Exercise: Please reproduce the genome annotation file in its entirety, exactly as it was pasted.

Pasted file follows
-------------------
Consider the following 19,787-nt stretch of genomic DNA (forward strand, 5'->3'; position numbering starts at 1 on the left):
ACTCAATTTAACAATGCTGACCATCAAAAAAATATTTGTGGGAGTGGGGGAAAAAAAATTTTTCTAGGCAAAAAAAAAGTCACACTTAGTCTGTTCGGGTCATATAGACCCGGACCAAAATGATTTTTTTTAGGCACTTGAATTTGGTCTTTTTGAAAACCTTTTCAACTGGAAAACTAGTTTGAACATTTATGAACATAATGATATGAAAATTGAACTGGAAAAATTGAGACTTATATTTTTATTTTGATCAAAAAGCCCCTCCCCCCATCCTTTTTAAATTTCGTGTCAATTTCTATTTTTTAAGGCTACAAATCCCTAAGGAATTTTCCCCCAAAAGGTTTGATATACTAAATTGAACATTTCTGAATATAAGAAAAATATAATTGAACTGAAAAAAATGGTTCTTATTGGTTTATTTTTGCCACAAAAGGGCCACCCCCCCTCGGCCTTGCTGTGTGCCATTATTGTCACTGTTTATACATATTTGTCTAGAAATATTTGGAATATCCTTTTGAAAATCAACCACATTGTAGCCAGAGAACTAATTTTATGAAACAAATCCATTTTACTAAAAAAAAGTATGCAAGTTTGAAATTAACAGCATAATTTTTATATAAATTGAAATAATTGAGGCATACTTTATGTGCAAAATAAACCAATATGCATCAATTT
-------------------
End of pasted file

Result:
Consider the following 19,787-nt stretch of genomic DNA (forward strand, 5'->3'; position numbering starts at 1 on the left):
ACTCAATTTAACAATGCTGACCATCAAAAAAATATTTGTGGGAGTGGGGGAAAAAAAATTTTTCTAGGCAAAAAAAAAGTCACACTTAGTCTGTTCGGGTCATATAGACCCGGACCAAAATGATTTTTTTTAGGCACTTGAATTTGGTCTTTTTGAAAACCTTTTCAACTGGAAAACTAGTTTGAACATTTATGAACATAATGATATGAAAATTGAACTGGAAAAATTGAGACTTATATTTTTATTTTGATCAAAAAGCCCCTCCCCCCATCCTTTTTAAATTTCGTGTCAATTTCTATTTTTTAAGGCTACAAATCCCTAAGGAATTTTCCCCCAAAAGGTTTGATATACTAAATTGAACATTTCTGAATATAAGAAAAATATAATTGAACTGAAAAAAATGGTTCTTATTGGTTTATTTTTGCCACAAAAGGGCCACCCCCCCTCGGCCTTGCTGTGTGCCATTATTGTCACTGTTTATACATATTTGTCTAGAAATATTTGGAATATCCTTTTGAAAATCAACCACATTGTAGCCAGAGAACTAATTTTATGAAACAAATCCATTTTACTAAAAAAAAGTATGCAAGTTTGAAATTAACAGCATAATTTTTATATAAATTGAAATAATTGAGGCATACTTTATGTGCAAAATAAACCAATATGCATCAATTT